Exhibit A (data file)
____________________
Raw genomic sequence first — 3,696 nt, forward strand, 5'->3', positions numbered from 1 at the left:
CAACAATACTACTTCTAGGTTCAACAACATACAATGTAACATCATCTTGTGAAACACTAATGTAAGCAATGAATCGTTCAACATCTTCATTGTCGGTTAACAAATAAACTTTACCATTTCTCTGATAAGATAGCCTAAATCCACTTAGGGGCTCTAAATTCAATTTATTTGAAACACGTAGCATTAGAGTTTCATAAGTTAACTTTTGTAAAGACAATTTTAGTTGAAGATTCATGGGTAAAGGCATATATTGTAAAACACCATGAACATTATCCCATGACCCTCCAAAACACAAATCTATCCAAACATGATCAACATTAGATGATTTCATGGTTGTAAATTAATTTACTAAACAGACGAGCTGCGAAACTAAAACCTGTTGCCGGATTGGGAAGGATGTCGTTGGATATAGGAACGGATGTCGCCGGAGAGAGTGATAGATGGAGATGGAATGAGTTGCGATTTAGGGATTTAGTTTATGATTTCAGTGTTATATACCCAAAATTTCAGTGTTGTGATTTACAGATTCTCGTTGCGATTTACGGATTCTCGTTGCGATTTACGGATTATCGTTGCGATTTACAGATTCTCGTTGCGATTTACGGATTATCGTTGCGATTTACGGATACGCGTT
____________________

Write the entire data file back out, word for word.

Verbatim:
Raw genomic sequence first — 3,696 nt, forward strand, 5'->3', positions numbered from 1 at the left:
CAACAATACTACTTCTAGGTTCAACAACATACAATGTAACATCATCTTGTGAAACACTAATGTAAGCAATGAATCGTTCAACATCTTCATTGTCGGTTAACAAATAAACTTTACCATTTCTCTGATAAGATAGCCTAAATCCACTTAGGGGCTCTAAATTCAATTTATTTGAAACACGTAGCATTAGAGTTTCATAAGTTAACTTTTGTAAAGACAATTTTAGTTGAAGATTCATGGGTAAAGGCATATATTGTAAAACACCATGAACATTATCCCATGACCCTCCAAAACACAAATCTATCCAAACATGATCAACATTAGATGATTTCATGGTTGTAAATTAATTTACTAAACAGACGAGCTGCGAAACTAAAACCTGTTGCCGGATTGGGAAGGATGTCGTTGGATATAGGAACGGATGTCGCCGGAGAGAGTGATAGATGGAGATGGAATGAGTTGCGATTTAGGGATTTAGTTTATGATTTCAGTGTTATATACCCAAAATTTCAGTGTTGTGATTTACAGATTCTCGTTGCGATTTACGGATTCTCGTTGCGATTTACGGATTATCGTTGCGATTTACAGATTCTCGTTGCGATTTACGGATTATCGTTGCGATTTACGGATACGCGTT